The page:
Featured print

The Alphabet of the Scattered Mind I – Dunja Janković

500kr inc. Vat

  • Screen poster hand printed at Longest Night September 2021
  • Format 46x64cm
  • Printed on Munken Pure 240 g
  • 4 colors
  • Limited edition, 100 copies
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Description

The Alphabet of the Scattered Mind I-III is a series of screen printed posters and experiments with Croatian artist Dunja Janković.

“The images were created at a time of big distress as an effort to communicate with a still unfinished version of my new self. Like learning to talk in a new language with sentences that are warped and truncated but beautiful in their sincerity and freshness.“

The three graphics dance with each other on paper and the order of layers is both mathematical and intuitive, the colors beg to twist and turn. The series is extremely precise and completely free at the same time, an excursion through Dunja’s universe of forms, shapes and colors to metaphysical freedom or a scattered mind struggling to stay focused on one thought at a time. During the printing process we also worked on three unique artist books, each containing 20 pages of experimental combinations of layers from all three graphics.

Here is a video of another vibrating screen voyage that Dunja took together with the Portugese screen printing collective Oficina Arara.

Additional information

Weight 1 kg
Dimensions 55 × 8 × 8 cm
Format

46x64cm

Print workshop

Longest night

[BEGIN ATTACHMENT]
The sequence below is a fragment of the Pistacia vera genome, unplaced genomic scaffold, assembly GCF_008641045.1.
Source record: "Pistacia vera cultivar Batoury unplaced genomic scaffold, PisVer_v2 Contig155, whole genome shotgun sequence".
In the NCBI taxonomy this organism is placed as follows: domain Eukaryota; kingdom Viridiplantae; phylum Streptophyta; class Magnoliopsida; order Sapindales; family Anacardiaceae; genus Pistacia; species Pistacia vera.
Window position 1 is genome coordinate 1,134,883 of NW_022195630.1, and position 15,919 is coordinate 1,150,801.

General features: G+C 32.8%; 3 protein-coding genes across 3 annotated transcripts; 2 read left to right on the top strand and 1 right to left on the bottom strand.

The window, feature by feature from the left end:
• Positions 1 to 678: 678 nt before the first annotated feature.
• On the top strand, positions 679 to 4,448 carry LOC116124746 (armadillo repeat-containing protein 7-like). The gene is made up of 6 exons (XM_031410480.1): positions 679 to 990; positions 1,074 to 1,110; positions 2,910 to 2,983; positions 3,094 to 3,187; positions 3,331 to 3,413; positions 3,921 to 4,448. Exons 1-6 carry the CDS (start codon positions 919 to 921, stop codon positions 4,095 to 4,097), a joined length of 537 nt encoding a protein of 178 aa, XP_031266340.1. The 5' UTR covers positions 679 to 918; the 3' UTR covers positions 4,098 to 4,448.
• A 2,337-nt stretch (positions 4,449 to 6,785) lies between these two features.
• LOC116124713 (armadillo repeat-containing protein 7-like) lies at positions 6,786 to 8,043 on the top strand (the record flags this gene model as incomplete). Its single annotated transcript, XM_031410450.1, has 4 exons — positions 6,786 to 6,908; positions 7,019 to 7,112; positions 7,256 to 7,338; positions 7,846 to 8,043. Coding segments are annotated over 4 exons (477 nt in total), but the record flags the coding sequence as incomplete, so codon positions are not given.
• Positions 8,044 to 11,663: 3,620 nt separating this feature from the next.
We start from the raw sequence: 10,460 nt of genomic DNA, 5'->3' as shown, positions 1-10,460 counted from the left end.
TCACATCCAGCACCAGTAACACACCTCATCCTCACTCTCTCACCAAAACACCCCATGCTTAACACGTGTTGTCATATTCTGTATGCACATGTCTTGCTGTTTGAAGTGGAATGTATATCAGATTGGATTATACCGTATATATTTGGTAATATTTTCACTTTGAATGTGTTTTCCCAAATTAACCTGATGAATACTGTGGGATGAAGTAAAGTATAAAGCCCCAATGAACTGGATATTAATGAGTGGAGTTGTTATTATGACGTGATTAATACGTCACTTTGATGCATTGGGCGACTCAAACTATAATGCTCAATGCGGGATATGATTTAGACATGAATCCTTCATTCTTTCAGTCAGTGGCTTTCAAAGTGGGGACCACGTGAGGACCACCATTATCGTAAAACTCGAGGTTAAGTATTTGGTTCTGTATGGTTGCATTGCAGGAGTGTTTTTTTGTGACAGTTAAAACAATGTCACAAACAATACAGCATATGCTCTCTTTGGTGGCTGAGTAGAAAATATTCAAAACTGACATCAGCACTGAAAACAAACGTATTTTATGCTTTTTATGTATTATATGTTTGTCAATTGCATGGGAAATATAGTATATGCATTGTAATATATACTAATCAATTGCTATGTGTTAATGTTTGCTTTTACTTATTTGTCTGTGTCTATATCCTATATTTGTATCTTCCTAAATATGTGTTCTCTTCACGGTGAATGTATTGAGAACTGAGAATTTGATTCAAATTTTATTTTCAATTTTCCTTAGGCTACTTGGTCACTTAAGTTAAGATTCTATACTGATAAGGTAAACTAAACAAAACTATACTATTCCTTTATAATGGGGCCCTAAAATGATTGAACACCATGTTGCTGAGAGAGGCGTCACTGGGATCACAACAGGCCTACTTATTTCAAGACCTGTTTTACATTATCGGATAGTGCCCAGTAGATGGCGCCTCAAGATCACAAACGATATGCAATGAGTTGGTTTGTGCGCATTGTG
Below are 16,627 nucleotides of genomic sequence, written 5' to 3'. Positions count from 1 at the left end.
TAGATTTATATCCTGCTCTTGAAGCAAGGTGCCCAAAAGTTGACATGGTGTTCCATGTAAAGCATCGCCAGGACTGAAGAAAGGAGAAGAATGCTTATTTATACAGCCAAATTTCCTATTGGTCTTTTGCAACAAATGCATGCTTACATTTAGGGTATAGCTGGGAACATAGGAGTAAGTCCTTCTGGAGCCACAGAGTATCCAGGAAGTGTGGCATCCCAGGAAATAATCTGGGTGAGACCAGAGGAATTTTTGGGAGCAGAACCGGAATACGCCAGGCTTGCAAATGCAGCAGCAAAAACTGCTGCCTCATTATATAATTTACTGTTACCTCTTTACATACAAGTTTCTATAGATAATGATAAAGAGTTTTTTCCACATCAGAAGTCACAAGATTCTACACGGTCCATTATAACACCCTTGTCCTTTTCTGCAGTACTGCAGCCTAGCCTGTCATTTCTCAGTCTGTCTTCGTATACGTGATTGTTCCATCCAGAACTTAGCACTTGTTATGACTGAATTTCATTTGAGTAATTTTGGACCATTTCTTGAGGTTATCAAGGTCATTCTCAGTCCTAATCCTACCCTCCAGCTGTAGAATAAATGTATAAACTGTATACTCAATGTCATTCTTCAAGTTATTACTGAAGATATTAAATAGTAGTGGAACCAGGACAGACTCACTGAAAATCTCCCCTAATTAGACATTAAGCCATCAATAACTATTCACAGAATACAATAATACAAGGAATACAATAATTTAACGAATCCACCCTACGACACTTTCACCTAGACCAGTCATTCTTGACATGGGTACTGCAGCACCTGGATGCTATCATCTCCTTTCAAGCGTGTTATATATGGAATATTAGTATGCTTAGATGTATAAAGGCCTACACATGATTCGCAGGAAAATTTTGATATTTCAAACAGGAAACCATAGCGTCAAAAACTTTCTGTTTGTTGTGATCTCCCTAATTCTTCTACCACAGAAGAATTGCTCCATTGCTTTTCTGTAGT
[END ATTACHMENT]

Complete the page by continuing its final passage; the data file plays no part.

Technique

Screen print

Artist

Dunja Janković

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Studio visit

Artist John Andersson with his print Black sheep cat family

John Andersson – To come home

John Andersson sees things. He is flooded by images. No matter how fast he can draw, there is no way he can catch up. John Andersson is the medium for an unstoppable stream of visions of 20th century pop culture against a backdrop of dull suburban architecture from the golden era of Swedish socialism. No matter how strange or far or deep the visions go they are always rooted at home: The last stop on the green subway line south, a Stockholm satellite center surrounded by tower blocks, a square and a few shops – groceries, tobacco, flowers, hairdresser, a cafe and a restaurant with alcohol license. A home with a spectacular view over the southern suburbs, salmon colored 50’s architecture, green parks and concrete public art. A magical place with a portal to a third dimension. The future is not what it used to be, says John Andersson. It’s too dystopian these days.* Once the future used to be soaked in sweet nostalgia.

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